Old English/Prepositions of Time

Old English prepositions of time, which detail the temporal relationships of their sentences.


Prepositions of time in the dative case generally concern events within a certain block of time.


  1. within the limits of a period, in; híe ƿendon innan þǽre middanƿintres tíde they went within the limits of midwinter time


  • On with the dative is used with generic time nouns, such as dæg and gēar.
  1. on + gēare: hæbbe ic þriƿa on gēare mid tōþlǣccan gesetne dæg - I have a set day with a dentist thrice in the year.
  2. on + þǣm + ǣrdæge: on þǣm ǣrdæge ēodon hīe tō cirican - in early morning they went to church.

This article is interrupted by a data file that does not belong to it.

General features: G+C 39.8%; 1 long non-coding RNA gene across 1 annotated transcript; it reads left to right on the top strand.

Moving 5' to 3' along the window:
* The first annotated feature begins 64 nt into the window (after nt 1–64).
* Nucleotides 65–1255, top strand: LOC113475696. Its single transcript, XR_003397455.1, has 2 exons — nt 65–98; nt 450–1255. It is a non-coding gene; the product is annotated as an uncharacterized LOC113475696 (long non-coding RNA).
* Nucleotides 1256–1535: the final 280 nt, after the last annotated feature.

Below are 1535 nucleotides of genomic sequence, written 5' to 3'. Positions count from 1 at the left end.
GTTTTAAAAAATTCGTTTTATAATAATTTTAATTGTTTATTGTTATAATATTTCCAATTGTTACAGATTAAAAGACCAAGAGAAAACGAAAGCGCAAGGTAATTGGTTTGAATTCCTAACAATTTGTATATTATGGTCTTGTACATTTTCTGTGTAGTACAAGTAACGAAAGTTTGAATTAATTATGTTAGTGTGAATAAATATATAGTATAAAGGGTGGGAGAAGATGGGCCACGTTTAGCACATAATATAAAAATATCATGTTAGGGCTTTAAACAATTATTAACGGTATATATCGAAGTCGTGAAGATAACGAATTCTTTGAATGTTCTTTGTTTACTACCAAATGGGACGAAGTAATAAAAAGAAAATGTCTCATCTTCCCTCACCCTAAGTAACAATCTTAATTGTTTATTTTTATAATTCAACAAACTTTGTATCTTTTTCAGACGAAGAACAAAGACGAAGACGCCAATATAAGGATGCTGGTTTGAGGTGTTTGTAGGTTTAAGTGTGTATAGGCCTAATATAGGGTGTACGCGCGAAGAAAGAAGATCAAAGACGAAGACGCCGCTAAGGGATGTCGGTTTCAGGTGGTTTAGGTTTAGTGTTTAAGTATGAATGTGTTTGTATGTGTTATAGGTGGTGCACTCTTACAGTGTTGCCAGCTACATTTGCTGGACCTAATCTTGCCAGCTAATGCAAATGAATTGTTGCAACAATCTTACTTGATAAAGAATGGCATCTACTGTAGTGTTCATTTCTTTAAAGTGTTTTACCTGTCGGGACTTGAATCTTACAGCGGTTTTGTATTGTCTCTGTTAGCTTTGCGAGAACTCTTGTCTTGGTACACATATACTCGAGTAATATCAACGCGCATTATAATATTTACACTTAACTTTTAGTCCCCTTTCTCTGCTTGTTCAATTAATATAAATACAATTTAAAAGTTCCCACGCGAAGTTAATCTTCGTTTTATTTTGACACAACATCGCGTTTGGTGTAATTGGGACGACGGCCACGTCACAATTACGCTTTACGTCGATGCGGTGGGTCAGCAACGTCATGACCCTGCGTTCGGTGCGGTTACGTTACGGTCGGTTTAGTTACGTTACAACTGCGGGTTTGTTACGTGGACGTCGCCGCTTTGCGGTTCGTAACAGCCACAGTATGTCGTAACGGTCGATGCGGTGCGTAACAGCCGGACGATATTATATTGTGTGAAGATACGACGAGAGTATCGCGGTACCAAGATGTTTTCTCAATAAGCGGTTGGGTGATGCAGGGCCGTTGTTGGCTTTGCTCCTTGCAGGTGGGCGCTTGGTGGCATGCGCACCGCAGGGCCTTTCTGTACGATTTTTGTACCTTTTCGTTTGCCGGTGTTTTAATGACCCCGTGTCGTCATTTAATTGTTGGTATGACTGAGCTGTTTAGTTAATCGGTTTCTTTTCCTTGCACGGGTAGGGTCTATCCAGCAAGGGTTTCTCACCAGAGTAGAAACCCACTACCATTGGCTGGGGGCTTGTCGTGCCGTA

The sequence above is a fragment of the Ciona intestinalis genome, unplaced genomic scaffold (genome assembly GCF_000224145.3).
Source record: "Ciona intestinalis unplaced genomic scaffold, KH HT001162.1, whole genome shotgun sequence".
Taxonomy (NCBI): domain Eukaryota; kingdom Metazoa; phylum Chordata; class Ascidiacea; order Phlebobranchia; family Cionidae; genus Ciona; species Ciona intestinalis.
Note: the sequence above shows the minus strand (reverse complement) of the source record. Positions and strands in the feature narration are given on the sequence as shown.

1. on the approach of, towards; tōgeagnes Ēastran cōm þæs pāpan sande the pope's legate came towards Easter



  • on/in a day, month, year; This is used with the accusative with named days and months
    1. on + dæg: gif gē lesaþ ƿyrte on Sunnandæg - if you gather roots on Sunday
    2. on + mōnaþ: se ǣresta Frīgedæg þe man sceal fæsten is on Hlȳdan (Hrēþmōnaþ) - the first Friday that one shall fast is in March
    3. on + morgen: on morgen gā ic tō scōle - in the morning I go to school

No PrepositionEdit

Often cases can be used to indicate when something happens. This is often used with the dative, but can also be accusative and genitive.

  • Sunnan dagum gā ic tō cirican (or on Sunnandagum) - Sundays I go to church.
  • Sunnan dæges cēapinge ne dōþ man (on gehƿamlicum Sunnandæge) - Sunday one does not do marketing.
  • þȳ gēare æfter his lyre (oþþe on gēare) - the year after his loss (instrumental case)